Why Should I Get Rich? Article originally from January 20th’s 2017 FPC Weekly Newsletter
Why Should I Get Rich?
It fascinates me how we’re taught from a young age the importance of going to school and getting a proper education so we can earn a good living. We take our parents advice and follow through year after year, studying hard the curriculum outlined for us by those who apparently know which courses best to advance our path to the “Good Life”.
As a young man I recall that making money was part of the equation that led to the good life and this seemed to be pretty much agreeable from those who mentored me. It became apparent early on in my studies that although money was part of the equation, it wasn’t part of the curriculum.
It seems we have all been led to believe that becoming well versed in a given trade or occupation would somehow be sufficient in fulfilling the missing gaps on the understanding of money, its value, functions and ability to work for us.
Then the let-down. As I entered the working world, I realized I had absolutely no understanding of money…and neither did my parents, my teachers or my friends. And because of this, very few of my colleagues and friends earned significant income. Over time, the definition of the good life began to change. More often I would here “It’s not about the money. Success just isn’t about that”. What happened to “go to school so you can earn a good living”?
I’ll tell you what happened. Those around me found that earning the kind of money they once dreamed of eluded them. They couldn’t understand it and became frustrated and angry. They teamed up with others that were struggling and dove into conversations that would justify their position and concluded that money was evil. Those who focused on becoming rich were selfish, greedy and thought only of themselves.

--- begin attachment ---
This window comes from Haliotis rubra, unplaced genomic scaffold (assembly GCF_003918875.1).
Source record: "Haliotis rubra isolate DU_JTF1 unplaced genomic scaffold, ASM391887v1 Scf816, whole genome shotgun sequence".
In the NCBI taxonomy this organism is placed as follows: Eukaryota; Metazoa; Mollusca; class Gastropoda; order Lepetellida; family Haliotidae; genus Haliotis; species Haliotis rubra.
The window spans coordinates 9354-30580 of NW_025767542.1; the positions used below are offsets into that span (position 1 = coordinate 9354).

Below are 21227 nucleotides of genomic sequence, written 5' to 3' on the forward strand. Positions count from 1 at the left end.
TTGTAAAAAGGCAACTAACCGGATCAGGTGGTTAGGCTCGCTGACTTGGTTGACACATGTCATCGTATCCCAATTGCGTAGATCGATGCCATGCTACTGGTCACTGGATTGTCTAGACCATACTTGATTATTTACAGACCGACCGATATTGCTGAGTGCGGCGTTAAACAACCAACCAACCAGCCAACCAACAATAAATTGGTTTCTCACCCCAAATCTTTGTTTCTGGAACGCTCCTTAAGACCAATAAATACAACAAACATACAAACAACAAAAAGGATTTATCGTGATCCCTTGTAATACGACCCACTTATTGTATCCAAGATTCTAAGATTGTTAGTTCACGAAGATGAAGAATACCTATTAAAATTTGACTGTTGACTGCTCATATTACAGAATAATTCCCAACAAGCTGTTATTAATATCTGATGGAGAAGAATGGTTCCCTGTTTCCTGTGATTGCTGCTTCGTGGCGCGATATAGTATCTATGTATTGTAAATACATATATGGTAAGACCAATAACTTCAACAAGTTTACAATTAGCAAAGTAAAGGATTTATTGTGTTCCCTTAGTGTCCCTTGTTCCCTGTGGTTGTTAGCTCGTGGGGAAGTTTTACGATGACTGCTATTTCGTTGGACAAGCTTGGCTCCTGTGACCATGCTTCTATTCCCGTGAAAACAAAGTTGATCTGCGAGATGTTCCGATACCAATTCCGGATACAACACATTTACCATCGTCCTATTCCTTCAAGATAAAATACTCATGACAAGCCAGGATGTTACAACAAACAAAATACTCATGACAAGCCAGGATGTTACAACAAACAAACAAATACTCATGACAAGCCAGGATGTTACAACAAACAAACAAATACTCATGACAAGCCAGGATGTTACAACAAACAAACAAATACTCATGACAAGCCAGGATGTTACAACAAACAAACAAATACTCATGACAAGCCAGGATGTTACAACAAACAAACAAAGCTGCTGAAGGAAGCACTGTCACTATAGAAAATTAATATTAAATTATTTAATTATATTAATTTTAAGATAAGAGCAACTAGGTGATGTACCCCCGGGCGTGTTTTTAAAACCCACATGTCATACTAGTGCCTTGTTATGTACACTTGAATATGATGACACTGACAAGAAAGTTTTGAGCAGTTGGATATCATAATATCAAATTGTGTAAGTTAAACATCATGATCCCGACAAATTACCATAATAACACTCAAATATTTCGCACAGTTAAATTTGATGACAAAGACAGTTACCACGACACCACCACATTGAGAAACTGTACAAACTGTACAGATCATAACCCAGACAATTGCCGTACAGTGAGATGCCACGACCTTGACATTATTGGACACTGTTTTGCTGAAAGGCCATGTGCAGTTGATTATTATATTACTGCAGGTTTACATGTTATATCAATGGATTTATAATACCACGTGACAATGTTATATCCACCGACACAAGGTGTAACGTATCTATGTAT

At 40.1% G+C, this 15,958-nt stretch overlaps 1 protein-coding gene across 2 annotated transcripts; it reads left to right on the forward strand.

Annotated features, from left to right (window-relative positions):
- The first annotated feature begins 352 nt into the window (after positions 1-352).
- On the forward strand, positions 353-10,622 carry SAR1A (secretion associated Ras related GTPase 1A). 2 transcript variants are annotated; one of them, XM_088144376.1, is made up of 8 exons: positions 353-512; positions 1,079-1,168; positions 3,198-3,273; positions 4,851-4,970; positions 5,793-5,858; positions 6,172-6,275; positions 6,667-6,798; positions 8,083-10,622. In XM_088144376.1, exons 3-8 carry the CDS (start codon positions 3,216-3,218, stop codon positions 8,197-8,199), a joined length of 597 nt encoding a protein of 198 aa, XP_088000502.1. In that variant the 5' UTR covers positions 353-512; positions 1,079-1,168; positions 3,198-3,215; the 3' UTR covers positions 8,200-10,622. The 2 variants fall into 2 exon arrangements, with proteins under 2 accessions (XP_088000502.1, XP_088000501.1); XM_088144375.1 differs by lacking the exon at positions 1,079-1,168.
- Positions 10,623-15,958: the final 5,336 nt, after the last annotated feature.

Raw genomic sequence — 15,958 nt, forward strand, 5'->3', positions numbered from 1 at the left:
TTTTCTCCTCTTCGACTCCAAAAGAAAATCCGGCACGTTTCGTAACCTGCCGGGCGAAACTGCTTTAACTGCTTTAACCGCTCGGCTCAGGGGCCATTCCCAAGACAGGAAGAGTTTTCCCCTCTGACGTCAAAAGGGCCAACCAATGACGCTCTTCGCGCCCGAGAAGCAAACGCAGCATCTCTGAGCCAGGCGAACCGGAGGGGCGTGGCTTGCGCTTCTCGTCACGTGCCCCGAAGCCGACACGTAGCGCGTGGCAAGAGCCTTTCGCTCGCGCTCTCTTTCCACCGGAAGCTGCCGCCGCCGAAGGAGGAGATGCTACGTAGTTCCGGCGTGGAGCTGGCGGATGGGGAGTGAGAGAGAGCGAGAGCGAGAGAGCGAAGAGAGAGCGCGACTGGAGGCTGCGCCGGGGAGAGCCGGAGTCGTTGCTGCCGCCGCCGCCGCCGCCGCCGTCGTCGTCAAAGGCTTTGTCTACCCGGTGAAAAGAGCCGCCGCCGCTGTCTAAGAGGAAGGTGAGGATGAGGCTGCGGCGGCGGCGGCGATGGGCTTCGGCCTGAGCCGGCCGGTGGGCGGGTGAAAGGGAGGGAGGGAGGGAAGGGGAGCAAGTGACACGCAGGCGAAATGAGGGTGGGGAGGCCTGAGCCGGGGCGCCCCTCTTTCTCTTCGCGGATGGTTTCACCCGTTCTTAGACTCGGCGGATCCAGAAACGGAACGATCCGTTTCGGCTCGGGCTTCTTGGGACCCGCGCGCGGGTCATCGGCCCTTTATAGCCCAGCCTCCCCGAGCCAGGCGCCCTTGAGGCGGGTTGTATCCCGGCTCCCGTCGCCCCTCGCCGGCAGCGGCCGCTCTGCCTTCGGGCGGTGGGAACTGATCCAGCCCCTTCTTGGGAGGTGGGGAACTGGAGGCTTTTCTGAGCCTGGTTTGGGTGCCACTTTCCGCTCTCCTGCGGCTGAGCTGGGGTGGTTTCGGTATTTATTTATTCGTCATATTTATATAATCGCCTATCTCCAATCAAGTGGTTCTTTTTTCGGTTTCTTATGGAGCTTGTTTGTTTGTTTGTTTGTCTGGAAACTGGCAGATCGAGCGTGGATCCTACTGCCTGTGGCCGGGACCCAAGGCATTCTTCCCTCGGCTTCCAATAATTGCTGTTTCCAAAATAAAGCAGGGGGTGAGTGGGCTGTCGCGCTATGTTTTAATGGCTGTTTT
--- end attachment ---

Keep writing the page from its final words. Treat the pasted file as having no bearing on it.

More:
Take heed to this. Most of the advice we get about money is from people close to us that either don’t have money or have given up on it. Getting rich has become taboo in our society. That is unless you redistribute your wealth to those who are complaining.
Here’s what this type of thinking has led to. Although America is one of the richest countries in the world, 76% of people live paycheck to paycheck, nearly 50% of Americans have no money for retirement and 47% of Americans don’t have the ability to meet a $400 emergency.
How can any of these people help those in need? How can America prosper with a mind-set that becoming wealthy represents evil? Who is giving the big bucks to all the organizations representing those in need? Is it the 76% of those living paycheck to paycheck?
Stepping out of middle class and earning significant wealth isn’t just about you. Living paycheck to paycheck invalidates your abilities. The middle-class life is a compromise and it’s selfish. When you compromise your finances, you become unable to help others because you are struggling to simply take care of yourself.
Becoming wealthy is a decision. You have to decide, find purpose in it and then reinforce that decision over and over again. Over 80% of all millionaires today are self-made or first generation. Daddy didn’t hand it down to them.
Those who complain about money the most are the most broke. If you want to become financially free and help those around you, quit complaining and making excuses and drop the entitlement thing. Most of all…show up for the game.
Next game is our winter quarterly February 10th and 11th. See you there.